Seven police officers suspended last year after putting a mesh hood on Daniel Prude until he lost consciousness will not face criminal charges following a grand jury vote, New York Attorney General Letitia James announced Tuesday.
The big picture: Police Chief La'Ron Singletary was fired following Prude's death in Rochester, New York, which sparked dozens of nightly protests last September in the wake of a national reckoning in response to the deaths of Black men and women during police encounters.
What they're saying: "While I know that the Prude family, the Rochester community, and communities across the country will rightfully be devastated and disappointed, we have to respect this decision," James said in a statement.
- "The current laws on deadly force have created a system that utterly and abjectly failed Mr. Prude and so many others before him. Serious reform is needed, not only at the Rochester Police Department, but to our criminal justice system as a whole."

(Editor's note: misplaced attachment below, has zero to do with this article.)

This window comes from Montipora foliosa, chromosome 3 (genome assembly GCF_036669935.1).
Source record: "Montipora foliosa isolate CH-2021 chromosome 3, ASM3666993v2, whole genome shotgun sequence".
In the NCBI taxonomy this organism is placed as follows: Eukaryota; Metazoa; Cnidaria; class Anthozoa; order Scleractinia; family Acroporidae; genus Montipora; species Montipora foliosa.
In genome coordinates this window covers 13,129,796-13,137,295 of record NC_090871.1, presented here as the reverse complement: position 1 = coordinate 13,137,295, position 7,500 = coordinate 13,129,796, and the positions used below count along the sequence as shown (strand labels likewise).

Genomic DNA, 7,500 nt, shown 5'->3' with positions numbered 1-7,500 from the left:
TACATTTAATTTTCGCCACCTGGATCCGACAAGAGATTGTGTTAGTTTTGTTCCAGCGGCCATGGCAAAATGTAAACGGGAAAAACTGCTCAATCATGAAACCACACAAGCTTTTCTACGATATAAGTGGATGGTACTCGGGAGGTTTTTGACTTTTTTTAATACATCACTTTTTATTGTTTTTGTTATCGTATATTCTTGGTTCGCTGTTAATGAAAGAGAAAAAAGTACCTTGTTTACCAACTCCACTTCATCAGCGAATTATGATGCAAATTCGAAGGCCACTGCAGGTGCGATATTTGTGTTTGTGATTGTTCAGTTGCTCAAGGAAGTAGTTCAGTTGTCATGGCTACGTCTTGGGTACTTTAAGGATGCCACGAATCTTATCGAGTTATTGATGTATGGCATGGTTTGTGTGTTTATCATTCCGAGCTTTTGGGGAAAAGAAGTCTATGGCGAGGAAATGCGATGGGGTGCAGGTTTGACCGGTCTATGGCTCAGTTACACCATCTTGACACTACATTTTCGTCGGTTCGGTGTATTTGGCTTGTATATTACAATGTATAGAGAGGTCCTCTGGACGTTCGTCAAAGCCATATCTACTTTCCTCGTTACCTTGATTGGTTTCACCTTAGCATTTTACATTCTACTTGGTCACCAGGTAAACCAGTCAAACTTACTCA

Details: Prude's autopsy report characterized his death as a homicide, arising from "complications of asphyxia in the setting of physical restraint," Rochester First reported at the time. PCP was listed as a contributing factor to his death by a county medical examiner, the AP reports.
- The officers' lawyers said they "were strictly following their training that night, employing a restraining technique known as 'segmenting,'" per AP. They claim that Prude’s reported use of PCP served as the "root cause" of his death.
- Law enforcement was called after Prude experienced a mental health crisis, his brother told reporters at the time and James repeated on Tuesday.